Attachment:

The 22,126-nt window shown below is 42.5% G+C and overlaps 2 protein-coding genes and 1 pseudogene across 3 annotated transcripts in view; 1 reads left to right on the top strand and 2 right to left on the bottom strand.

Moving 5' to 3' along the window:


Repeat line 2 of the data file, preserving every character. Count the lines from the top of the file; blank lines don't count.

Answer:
Moving 5' to 3' along the window: